As the world waits for the World Cup, labourers in Pakistan’s Sialkot are jubilant because the Adidas Telstar 18 they are making is this year’s official ball. Anup Kumar Sinha takes a look at the revolutionary changes in design and material the tournament ball has gone through...
Mexico | Telstar
The start of the Adidas era, the Telstar was noted for its black-and-white panels, installed with an aim to improve visibility on TV. The 32-panel iconic ball made its presence felt globally, as this was the first World Cup broadcast worldwide on TV.
Germany | Telstar Durlast
Adidas made minor changes to Telstar and renamed it. The ball had a new coating to protect the leather. The company established itself as official partner of FIFA and was permitted to have its brand on the ball.
Argentina | Tango
One of the most popular balls, named after the famous dance of Argentina. It had a completely new look with an all-white base and black triangles arranged in a circular pattern. Composed of 32 panels, it is best remembered for creating an effect when the ball was in motion.
Spain | Tango Espana
Keeping much of the previous design, Adidas added a polyurethane coating making it less likely to absorb water. It shed the Durlast coating as seams were welded and sewed together. This was the last WC using genuine leather balls.
Mexico | Azteca
With symbology inspired by Aztec architecture, this was meant to reflect the culture of Mexico. From this edition, Adidas started the tradition of designing balls specific to the host country.
Italy | Etrusco Unico
Named after the Etruscans, a civilization of ancient Italy, it had Etruscan lions on it. This was a progression of the Azteca balls and Adidas continued to work on fully synthetic ones.
USA | Questra
For the first World Cup in US, Adidas celebrated the 25th anniversary of the Apollo 11 mission with stars and planetary objects printed on the ball. With a layer of polystyrene foam, it was easier to control even at high speed.
France | Tricolore
The first multi-coloured ball with the host country’s national flag colours was also the first manufactured outside Europe ( Morocco and Indonesia) since the Telstar. Its foam material with better compression made the ball softer and faster.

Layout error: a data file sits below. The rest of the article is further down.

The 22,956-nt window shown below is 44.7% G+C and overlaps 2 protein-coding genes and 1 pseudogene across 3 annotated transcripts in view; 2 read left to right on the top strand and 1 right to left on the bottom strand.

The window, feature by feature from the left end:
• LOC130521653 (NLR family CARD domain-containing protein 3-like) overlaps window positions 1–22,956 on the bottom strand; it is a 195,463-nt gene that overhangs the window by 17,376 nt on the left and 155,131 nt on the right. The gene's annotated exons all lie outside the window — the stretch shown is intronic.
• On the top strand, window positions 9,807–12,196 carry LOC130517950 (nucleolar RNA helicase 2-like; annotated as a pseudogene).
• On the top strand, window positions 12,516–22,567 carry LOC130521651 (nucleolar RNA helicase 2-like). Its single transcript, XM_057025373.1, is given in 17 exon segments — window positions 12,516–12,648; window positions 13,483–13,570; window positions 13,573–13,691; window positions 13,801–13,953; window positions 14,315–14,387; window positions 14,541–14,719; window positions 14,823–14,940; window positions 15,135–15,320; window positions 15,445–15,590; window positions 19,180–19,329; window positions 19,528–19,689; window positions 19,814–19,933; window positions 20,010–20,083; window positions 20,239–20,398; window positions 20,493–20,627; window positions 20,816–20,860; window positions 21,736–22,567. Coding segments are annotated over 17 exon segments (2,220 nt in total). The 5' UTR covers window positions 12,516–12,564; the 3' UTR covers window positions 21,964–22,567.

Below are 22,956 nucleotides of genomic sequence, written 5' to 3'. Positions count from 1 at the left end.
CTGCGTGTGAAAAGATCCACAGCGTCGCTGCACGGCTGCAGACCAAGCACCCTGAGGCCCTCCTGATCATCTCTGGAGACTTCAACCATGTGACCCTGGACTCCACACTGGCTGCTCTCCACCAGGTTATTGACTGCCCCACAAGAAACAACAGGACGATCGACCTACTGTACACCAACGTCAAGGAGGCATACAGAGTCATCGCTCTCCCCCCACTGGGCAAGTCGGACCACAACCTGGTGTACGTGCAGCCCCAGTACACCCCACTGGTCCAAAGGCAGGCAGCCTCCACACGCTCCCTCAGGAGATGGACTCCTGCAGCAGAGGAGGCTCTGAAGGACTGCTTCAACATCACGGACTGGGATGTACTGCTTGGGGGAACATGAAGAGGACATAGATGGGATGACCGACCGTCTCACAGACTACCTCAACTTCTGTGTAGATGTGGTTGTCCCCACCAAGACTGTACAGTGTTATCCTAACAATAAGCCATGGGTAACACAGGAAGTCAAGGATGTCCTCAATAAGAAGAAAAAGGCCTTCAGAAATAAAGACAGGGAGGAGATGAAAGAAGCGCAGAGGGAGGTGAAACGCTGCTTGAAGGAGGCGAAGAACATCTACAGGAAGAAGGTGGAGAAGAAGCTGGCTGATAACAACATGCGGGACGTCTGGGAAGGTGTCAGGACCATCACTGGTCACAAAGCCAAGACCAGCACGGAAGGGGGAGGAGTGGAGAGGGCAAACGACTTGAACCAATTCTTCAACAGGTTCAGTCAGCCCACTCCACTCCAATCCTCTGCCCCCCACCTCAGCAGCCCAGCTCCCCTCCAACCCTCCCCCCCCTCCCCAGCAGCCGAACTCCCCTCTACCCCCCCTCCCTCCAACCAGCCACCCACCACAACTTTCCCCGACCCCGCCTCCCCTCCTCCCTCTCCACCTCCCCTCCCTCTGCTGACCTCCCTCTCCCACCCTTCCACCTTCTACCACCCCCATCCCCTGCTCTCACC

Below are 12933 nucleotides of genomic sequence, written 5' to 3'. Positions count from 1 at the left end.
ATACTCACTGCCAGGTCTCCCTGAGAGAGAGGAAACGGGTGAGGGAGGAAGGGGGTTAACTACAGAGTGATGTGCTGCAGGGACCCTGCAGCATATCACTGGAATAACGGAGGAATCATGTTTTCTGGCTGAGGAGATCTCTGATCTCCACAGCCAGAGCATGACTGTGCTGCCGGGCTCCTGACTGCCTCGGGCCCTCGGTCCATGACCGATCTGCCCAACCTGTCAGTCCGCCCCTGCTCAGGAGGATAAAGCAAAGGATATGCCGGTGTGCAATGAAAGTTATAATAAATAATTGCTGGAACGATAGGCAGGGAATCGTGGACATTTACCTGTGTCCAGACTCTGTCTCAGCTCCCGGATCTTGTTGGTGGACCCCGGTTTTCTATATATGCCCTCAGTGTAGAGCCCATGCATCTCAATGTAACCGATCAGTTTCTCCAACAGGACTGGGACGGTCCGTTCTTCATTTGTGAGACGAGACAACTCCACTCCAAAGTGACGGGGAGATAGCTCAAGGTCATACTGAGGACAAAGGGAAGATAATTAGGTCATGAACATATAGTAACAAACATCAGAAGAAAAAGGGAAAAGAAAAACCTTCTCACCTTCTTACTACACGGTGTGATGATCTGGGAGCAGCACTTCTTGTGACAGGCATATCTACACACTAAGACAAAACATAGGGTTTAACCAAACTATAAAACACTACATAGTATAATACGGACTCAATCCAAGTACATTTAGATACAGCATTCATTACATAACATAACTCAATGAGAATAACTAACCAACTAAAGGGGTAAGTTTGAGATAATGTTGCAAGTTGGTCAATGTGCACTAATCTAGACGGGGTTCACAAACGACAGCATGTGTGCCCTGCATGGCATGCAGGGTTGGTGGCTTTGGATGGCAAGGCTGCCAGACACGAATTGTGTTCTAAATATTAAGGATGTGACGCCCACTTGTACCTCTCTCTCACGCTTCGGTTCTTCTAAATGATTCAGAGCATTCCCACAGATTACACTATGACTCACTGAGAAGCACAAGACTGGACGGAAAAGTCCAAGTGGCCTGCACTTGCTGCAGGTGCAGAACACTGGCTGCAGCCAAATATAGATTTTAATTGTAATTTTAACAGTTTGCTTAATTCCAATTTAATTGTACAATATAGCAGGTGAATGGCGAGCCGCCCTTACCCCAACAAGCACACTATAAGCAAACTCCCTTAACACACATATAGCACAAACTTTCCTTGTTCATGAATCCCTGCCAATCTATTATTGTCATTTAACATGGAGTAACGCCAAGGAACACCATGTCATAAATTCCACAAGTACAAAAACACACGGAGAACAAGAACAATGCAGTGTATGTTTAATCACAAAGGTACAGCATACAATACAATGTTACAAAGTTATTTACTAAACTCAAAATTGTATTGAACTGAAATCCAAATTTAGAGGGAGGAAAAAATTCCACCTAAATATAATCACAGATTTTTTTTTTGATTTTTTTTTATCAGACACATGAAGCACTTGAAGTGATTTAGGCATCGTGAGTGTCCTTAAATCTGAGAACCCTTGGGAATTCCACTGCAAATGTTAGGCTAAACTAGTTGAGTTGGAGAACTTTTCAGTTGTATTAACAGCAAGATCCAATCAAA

Japan & Korea | Fevernova
The Fevernova had a refined syntactic foam layer and a three-layer knitted chassis. It was relatively light and sported a triangle-like shape on four hexagons. Dark gold trigon resembled a Shintoism symbol and red streaks represented calligraphy brush strokes.
Germany | Teamgeist
Best remembered for having names of the stadium, teams, date and kick-off time on the ball, Teamgeist was the first completely waterproof official ball. It had 14 panels instead of the standard 32 since 1970, with seams heat-sealed and not sewed.
South Africa | Jabulani
With 11 colours, it represented 11 players and the host country’s 11 official languages. It had four triangle-shaped design elements on a white background, eight panels and a patterned surface. However, the ball faced flak from players.
Brazil | Brazuca
A successor to the Adidas Tango 12 series had the same bladder and carcass but a different surface structure. Composed of six polyurethane panels thermally bonded, it was made to improve consistency. However, for the Germany-Argentina final, a different variation called Adidas Brazuca Final Rio was used.
Russia | Telstar 18
Remake of the 1970 Telstar, with an embedded near-field communication chip, it allows players to interact with the ball using smartphones. But this technology is of no value as it provides no information on speed, height or curl. Manufactured in China and Pakistan, it features six machine-stitched panels and retains much of the Brazuca with a new carcass.
Uruguay | Tiento & T-Model
The first World Cup had no official ball. Prior to the Argentina-Uruguay final, an argument over who supplies it led to a decision that the teams would change the ball at half-time. Tiento — Argentina’s ball — saw its team to a 2-1 lead. T-Model — the larger and heavier ball used by Uruguay — helped the country fire three unanswered goals in the second half. Both balls were inflated by hand and would get heavier in the rain.
Italy | Federdale 102
Held under the rule of Benito Mussolini, this edition saw the government produce the Federale 102. Federdale 102 replaced leather laces with cotton and were much softer.
France | Allen
Paris-based Allen became the first company to brand its WC balls. It was similar to the previous one, with cotton laces. However, edges of the panels became comparatively rounded.
Brazil | Duplo T
The break due to WWII saw advancements in technology. Superval, used in Argentina, was a completely closed leather sphere. These could be inflated with a pump and needle through a tiny valve. It changed its name to Superball and the model used in this edition was Duplo T.
Switzerland | Swiss World Champion
Manufactured by Kost Sport, this was an 18-panel structure. With interlocking panels in zig-zag pattern and a bright yellow colour, this is similar to models seen in the 80s and 90s. FIFA brought back the rule of prohibiting branding on the ball.
Sweden | Top Star
First steps into opening up competition to supply the tournament ball. FIFA invited manufacturers to send unbranded balls. Officials examined 102 entries. Top Star, made by a company from Angelholm, was selected as the winner.
Chile | Crack
Composed of 18 irregular polygonal shapes, it had a complicated look. Made by Chilean company Custodio Zamora, it was not universally well received. However, it introduced a latex inflation valve that would later be adopted by other models.
The 1958 model was followed. Of 111 entries, 48 did not meet specifications. Made by Slazenger, Challenge 4-Star was chosen. It was similar to Top Star, with the difference being 25 panels.